DfT report suggests self-driving vehicles will be widespread within 15 years

Self-driving technology will be present in around 40% of all new UK car sales by 2035, with a total market value of £41.7bn, a new report published by the government suggests.

The 2035 connected and autonomous vehicles (CAV) UK market value is higher between this edition of the Market Forecast and the 2017 edition (£41.7bn vs £29.3bn).

This is a 42% increase on the previous forecast made only three years ago.

The global market is revised, with a lower uptake (£650bn vs £935bn), highlighting market trends as well as the revised assumptions on uptake of CAV technologies across different vehicle types. Similar trends are also observed for the CAV technologies market.

Transport Minister Rachel Maclean unveiled the report, conducted by researchers at the Connected Places Catapult, Element Energy and Cambridge Econometrics.

The Connected Places Catapult market forecast for connected and autonomous vehicles specifically considers the markets relating to uptake of connected and autonomous cars, vans, heavy goods vehicles and buses, with high levels of autonomy and connectivity features that enable autonomy (i.e. vehicle to infrastructure/vehicle to vehicle technology).

It forecasts that in 2035, two in five of all new UK car sales could have self-driving capabilities. This could in turn create nearly 40,000 skilled jobs in the CAV technology area, it says.

Mrs Maclean says the investment in and development of CAVs could “transform the way people and goods are transported”.

“We’re on the cusp of a driving revolution,” she said. “Not only could this tech unlock vast opportunities for the UK economy and jobs market, it could significantly improve the safety and efficiency of how we travel over the coming decades.”

The Government has invested £200m into CAV research and development (R&D), helping British start-ups develop their tech for use both in the UK and internationally.

Together with industry, this investment has led to many successes, it says. UK start-ups that have received government R&D support, including Five and Oxbotica, have gone on to successfully raise tens of millions of dollars in private investment, competing internationally with some of the world’s largest self-driving vehicle companies.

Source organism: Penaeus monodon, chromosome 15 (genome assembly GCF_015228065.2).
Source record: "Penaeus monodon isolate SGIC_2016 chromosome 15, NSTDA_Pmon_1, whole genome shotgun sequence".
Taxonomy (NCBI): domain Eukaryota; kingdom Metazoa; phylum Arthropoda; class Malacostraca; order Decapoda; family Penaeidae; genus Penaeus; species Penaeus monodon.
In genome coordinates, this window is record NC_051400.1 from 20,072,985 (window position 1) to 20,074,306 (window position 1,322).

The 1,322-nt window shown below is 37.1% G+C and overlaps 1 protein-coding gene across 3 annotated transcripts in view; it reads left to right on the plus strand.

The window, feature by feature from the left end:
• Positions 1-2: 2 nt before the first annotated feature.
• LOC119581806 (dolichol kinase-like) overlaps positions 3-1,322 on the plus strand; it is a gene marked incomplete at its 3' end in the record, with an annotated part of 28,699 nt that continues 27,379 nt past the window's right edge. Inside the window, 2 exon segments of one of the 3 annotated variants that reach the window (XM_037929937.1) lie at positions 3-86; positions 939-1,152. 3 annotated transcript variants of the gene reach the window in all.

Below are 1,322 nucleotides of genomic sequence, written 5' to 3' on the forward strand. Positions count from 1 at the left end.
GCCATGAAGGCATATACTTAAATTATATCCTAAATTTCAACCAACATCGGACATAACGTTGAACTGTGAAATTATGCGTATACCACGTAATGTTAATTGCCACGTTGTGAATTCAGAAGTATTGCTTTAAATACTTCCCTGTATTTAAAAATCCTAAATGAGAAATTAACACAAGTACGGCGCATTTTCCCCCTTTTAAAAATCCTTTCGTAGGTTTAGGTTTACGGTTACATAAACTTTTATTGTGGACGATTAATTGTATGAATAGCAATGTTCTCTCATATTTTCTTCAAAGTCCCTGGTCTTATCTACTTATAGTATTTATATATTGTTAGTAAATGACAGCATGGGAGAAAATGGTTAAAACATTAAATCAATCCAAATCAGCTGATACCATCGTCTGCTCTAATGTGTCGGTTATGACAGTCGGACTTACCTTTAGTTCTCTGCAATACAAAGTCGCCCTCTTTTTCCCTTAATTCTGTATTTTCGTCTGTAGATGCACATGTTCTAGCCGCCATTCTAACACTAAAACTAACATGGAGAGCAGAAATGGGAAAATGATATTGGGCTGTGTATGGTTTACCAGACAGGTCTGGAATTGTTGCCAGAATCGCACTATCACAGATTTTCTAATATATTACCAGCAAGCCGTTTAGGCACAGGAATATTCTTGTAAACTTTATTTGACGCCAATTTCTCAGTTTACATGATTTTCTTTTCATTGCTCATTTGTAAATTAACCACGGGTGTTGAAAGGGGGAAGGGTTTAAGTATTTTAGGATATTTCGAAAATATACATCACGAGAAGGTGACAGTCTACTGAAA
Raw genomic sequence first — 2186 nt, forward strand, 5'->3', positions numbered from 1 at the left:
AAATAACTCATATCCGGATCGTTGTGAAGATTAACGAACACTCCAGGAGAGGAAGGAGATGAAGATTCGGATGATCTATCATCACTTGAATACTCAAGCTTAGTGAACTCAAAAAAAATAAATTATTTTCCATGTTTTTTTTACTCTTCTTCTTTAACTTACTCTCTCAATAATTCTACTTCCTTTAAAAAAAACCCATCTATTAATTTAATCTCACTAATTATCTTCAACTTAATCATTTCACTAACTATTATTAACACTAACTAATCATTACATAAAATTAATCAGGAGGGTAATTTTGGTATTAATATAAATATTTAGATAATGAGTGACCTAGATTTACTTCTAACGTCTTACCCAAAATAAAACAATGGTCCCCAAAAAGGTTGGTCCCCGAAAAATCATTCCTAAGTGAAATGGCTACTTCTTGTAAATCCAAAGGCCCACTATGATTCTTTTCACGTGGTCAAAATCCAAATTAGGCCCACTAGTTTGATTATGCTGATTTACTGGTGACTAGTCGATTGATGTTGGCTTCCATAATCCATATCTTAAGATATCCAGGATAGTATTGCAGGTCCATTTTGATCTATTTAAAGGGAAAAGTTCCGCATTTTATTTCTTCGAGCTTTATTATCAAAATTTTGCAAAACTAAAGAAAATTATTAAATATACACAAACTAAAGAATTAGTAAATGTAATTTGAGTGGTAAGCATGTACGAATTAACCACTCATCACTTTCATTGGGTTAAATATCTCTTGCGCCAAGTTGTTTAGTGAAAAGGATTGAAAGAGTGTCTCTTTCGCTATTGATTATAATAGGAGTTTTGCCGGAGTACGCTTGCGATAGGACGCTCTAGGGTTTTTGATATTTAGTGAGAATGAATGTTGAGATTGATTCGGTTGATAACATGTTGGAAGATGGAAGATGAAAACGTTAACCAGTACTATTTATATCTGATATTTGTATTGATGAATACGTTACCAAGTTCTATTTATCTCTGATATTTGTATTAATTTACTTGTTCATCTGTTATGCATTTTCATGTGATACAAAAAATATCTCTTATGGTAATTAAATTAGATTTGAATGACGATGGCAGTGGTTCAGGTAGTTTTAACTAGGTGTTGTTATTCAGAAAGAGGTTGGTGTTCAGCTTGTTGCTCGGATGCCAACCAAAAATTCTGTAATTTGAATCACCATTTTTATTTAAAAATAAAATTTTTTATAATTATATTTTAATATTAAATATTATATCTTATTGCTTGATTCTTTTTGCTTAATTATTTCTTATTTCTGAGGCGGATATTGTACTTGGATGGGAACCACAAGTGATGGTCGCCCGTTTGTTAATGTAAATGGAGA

In 2020, Oxbotica launched Project Endeavour, which will be running highly automated trials in Oxford, London and Birmingham.    

The project will demonstrate automated driving in a variety of urban and city environments and will develop models with local authorities and communities to help them prepare for the future launch of automated vehicle services.

Several Government-backed CAV trials have also successfully demonstrated world-leading capabilities in recent years, such as the Streetwise project in London in 2019, which saw self-driving vehicles carrying commuters to and from work.

The ambition to make the UK the best place in the world to deploy CAVs is also being realised through work to update UK law and regulations to make sure that the technology can be safely used on UK roads.

In August 2020, Government announced a consultation to enable the use of Automated Lane Keeping Systems – an early form of automation in vehicles – on UK roads as early as this year. The response to this consultation is set to be published in early 2021.

“The development of CAVs could transform the way people and goods are transported. We’re on the cusp of a driving revolution”

Transport Minister Rachel Maclean MP

Lord Grimstone, minister for investment at the Department for Business, Energy & Industrial Strategy, said: “Self-driving vehicles represent a huge economic opportunity for the UK, unlocking much-needed jobs and economic growth.

“Government is backing business to realise this – driving forward the future of the UK’s automotive and technology sectors and helping us build back better.”

Nicola Yates, CEO of Connected Places Catapult, believes that CAV technologies have the potential to revolutionise transport.

“Designed in the right way, a system of connected autonomous vehicles could make our transport network more accessible, safer, more efficient and better for the environment,” she said.

“Connected Places Catapult has been pleased to partner with stakeholders across government, industry and academia over several years to make sure that the UK is one of the best places in the world for CAV development.

“This new report, developed in partnership with Element Energy and Cambridge Econometrics, shines a light on the economic opportunities for a UK CAV industry.”

Find out more:

Centre for Connected and Autonomous Vehicles

Connected Places Catapult


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